When she was going through her sister’s possessions, Lavinia discovered a box. In it were some 900 poems, hand-stitched into 60 small volumes (known as fascicles). Further researches have since brought the total Emily wrote up to an astonishing 1775, the majority written between 1858 and 1865. Three small collections of her work were published in 1890, 1891 and 1896, but these had been significantly corrected by the editors to try to diminish the idiosyncrasies of style and punctuation, to even out the rhythms and normalise the rhymes. But they introduced the public to a voice that had deliberately kept itself silent while alive, and over the next sixty years more collections were published—with much less editorial intervention—and the myth of ‘The Belle of Amherst’, the solitary versifier, the reclusive porcelain figurine, began to grow.

The curious aspect of this myth is the fact that Dickinson seems to have realised that she was a major poet, but also seems to have decided not to do anything about it, a contradiction evident in the works themselves and her attitude towards them. They are almost all short (several are only two, and many just four, lines long); but these are not simple mottoes. They are intensely delicate, like a tuning fork on a glass rim, but as a result pure and powerful; and because they are so compact and allusive, they are filled with linguistic and emotional ambivalence that is belied by their apparent simplicity. The rhythm is generally that of the common metre hymn-form (a four-beat opening line, followed by a three-beat second one, such as the beginning of the 23rd Psalm or Amazing Grace), the language initially almost as docile as a homily. But Dickinson is dealing with passions, not platitudes, and her poetry incorporates sudden and unexplained shifts in metaphors, abrupt endings, unexpected images, and the ever-present dash, which could be a comma, an ellipsis, a full-stop, a colon or all of them at once, managing to both link and divide the ideas on either side of it. And her themes were the great concerns—life, death, nature and love.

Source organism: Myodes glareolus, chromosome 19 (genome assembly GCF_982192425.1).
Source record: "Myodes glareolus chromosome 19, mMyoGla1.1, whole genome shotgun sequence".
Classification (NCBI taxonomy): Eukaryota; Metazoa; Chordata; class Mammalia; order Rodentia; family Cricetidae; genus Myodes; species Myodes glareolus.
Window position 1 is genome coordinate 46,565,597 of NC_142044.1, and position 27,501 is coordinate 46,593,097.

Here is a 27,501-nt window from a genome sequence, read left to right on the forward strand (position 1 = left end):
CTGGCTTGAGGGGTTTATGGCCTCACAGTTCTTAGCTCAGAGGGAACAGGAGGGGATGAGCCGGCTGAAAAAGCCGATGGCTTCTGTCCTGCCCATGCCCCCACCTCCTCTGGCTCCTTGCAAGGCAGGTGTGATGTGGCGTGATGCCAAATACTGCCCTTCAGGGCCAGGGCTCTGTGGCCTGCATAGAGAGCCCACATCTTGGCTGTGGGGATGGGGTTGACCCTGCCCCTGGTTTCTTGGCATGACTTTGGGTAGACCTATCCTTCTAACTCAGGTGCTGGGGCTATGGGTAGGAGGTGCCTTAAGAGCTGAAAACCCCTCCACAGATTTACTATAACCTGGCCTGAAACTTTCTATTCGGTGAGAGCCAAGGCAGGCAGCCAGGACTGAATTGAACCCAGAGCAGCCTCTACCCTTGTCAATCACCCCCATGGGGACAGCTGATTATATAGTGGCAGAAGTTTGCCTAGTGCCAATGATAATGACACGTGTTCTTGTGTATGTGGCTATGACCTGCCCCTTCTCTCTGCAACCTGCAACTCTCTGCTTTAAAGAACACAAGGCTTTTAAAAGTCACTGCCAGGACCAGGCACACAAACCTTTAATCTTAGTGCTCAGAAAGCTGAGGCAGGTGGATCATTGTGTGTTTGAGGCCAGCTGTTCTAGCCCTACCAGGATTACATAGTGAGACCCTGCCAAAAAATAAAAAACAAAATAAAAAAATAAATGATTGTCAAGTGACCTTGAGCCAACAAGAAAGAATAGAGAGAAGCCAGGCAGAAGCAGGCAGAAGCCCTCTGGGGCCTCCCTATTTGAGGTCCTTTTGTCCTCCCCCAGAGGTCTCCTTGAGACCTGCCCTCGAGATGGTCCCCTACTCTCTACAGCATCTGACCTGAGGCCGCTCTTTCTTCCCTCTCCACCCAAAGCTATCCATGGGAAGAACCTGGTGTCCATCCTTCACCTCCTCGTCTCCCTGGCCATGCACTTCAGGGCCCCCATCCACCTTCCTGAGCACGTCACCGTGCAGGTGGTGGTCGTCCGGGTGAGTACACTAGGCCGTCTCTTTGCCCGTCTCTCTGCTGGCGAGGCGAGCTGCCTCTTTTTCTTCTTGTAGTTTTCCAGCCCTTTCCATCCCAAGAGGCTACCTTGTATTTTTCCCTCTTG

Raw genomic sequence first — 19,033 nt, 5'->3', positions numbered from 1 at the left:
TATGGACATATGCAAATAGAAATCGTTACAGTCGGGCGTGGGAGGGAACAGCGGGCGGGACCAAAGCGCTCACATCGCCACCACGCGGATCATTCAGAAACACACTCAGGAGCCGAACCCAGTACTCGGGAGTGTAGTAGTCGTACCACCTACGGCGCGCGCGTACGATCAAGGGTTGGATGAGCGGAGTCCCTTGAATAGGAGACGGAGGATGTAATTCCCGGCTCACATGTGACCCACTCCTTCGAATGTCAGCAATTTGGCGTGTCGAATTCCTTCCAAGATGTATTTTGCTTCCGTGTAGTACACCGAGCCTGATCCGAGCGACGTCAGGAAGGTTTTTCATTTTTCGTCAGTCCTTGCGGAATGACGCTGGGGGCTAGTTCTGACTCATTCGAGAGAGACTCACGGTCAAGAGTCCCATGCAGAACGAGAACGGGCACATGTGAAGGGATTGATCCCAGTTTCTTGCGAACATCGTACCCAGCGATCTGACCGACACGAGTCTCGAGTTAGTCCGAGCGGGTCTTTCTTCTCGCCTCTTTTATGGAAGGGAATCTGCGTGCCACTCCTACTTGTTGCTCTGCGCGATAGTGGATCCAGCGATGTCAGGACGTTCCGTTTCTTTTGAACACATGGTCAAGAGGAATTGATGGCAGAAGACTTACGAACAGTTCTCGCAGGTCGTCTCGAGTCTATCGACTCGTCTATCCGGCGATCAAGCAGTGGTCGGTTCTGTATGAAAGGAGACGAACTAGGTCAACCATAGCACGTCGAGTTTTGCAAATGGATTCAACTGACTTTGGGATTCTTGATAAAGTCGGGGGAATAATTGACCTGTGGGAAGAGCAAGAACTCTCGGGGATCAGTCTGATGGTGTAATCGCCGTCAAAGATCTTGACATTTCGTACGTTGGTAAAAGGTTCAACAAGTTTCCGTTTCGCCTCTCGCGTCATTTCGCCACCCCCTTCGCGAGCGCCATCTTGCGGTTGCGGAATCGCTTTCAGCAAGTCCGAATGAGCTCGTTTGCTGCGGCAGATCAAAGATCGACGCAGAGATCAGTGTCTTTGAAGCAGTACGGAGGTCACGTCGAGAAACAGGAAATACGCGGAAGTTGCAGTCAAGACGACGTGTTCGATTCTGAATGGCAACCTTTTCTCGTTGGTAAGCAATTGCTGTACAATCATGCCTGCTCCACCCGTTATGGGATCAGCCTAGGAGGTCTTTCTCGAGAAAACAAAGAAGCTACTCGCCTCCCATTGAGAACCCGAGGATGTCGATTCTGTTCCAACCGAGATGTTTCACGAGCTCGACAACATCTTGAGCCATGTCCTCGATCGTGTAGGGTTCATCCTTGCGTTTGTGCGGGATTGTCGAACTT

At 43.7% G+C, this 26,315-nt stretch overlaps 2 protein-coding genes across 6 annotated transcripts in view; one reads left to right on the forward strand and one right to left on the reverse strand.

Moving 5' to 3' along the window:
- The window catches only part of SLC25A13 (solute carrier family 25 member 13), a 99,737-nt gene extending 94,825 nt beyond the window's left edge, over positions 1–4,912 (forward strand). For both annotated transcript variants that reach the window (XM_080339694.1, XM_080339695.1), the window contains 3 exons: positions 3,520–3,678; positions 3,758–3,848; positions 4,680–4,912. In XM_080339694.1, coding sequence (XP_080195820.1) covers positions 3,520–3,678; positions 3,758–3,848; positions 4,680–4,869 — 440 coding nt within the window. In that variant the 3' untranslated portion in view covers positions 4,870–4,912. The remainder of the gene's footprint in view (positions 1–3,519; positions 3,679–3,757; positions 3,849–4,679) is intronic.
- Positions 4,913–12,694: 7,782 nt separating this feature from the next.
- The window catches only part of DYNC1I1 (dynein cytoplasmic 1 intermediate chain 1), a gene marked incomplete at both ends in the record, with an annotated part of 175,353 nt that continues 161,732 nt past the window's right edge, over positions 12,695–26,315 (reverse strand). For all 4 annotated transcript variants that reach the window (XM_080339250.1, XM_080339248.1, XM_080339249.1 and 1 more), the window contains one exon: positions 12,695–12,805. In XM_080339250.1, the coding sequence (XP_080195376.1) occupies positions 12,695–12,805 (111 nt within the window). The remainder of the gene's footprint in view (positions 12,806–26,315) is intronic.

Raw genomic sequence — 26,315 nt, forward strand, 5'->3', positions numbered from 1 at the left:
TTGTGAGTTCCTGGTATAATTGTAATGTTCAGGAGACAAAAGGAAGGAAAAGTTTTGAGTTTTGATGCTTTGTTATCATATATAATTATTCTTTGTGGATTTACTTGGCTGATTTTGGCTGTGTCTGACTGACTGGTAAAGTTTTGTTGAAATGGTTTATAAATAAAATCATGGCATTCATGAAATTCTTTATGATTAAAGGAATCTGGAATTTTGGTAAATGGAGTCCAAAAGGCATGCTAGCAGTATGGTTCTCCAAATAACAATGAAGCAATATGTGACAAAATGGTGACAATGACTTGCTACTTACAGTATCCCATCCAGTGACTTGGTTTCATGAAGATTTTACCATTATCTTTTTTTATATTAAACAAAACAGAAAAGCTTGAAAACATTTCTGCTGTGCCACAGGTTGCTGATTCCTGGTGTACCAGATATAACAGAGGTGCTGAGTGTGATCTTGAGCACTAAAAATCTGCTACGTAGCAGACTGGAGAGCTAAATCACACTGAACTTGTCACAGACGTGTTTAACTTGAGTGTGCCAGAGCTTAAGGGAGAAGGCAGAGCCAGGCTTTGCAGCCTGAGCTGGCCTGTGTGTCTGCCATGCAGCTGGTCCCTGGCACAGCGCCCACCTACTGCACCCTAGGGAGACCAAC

There seem to have been at least two men who were particularly close and significant friends, and several women have been proposed as her lovers as well—but there is no certainty about it. There is a continuing argument over whether the love she expresses in her poetry is the visionary’s for her God or unrequited desire, either heterosexual or lesbian. It is naïve to say that it doesn’t matter, since it clearly mattered to her and to the development of feminist thought, religious poetry and the vast cannon of love poetry generally. But it is also true that it is never explicit, and even those that appear straightforwardly erotic (Wild Nights, for example) can be reread with a metaphorical eye and reveal a completely new interpretation; and one that again is ambivalent. Such uncertainty could diminish the works, making them seem either overobscure or meaningless; but in Dickinson it allows greater possibilities and potentials rather than limiting them. Both—all—readings are not just valid so much as invited and accommodated together.